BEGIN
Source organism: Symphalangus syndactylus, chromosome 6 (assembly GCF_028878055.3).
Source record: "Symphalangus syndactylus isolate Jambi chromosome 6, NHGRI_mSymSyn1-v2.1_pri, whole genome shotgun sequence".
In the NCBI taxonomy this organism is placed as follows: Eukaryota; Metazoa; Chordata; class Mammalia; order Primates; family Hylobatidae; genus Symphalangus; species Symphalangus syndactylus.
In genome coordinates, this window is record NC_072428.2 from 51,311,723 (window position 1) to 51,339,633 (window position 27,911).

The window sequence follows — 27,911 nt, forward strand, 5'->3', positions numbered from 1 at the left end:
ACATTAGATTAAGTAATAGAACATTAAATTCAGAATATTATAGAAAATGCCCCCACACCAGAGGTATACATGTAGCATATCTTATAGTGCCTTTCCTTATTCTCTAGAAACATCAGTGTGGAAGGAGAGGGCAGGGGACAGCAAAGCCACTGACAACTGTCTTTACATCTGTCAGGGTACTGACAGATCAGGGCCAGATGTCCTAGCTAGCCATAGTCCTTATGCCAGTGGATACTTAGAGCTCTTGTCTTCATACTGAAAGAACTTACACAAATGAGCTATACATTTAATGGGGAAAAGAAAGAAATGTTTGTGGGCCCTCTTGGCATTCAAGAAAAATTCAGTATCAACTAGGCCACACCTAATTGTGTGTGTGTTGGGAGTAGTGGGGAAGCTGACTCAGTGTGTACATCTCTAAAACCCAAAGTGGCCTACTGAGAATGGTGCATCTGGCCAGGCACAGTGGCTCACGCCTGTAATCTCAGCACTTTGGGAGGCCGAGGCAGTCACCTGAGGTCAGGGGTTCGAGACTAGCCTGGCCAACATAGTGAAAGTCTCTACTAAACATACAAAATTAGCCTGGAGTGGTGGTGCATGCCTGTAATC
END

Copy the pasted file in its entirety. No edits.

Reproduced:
Source organism: Symphalangus syndactylus, chromosome 6 (assembly GCF_028878055.3).
Source record: "Symphalangus syndactylus isolate Jambi chromosome 6, NHGRI_mSymSyn1-v2.1_pri, whole genome shotgun sequence".
In the NCBI taxonomy this organism is placed as follows: Eukaryota; Metazoa; Chordata; class Mammalia; order Primates; family Hylobatidae; genus Symphalangus; species Symphalangus syndactylus.
In genome coordinates, this window is record NC_072428.2 from 51,311,723 (window position 1) to 51,339,633 (window position 27,911).

The window sequence follows — 27,911 nt, forward strand, 5'->3', positions numbered from 1 at the left end:
ACATTAGATTAAGTAATAGAACATTAAATTCAGAATATTATAGAAAATGCCCCCACACCAGAGGTATACATGTAGCATATCTTATAGTGCCTTTCCTTATTCTCTAGAAACATCAGTGTGGAAGGAGAGGGCAGGGGACAGCAAAGCCACTGACAACTGTCTTTACATCTGTCAGGGTACTGACAGATCAGGGCCAGATGTCCTAGCTAGCCATAGTCCTTATGCCAGTGGATACTTAGAGCTCTTGTCTTCATACTGAAAGAACTTACACAAATGAGCTATACATTTAATGGGGAAAAGAAAGAAATGTTTGTGGGCCCTCTTGGCATTCAAGAAAAATTCAGTATCAACTAGGCCACACCTAATTGTGTGTGTGTTGGGAGTAGTGGGGAAGCTGACTCAGTGTGTACATCTCTAAAACCCAAAGTGGCCTACTGAGAATGGTGCATCTGGCCAGGCACAGTGGCTCACGCCTGTAATCTCAGCACTTTGGGAGGCCGAGGCAGTCACCTGAGGTCAGGGGTTCGAGACTAGCCTGGCCAACATAGTGAAAGTCTCTACTAAACATACAAAATTAGCCTGGAGTGGTGGTGCATGCCTGTAATC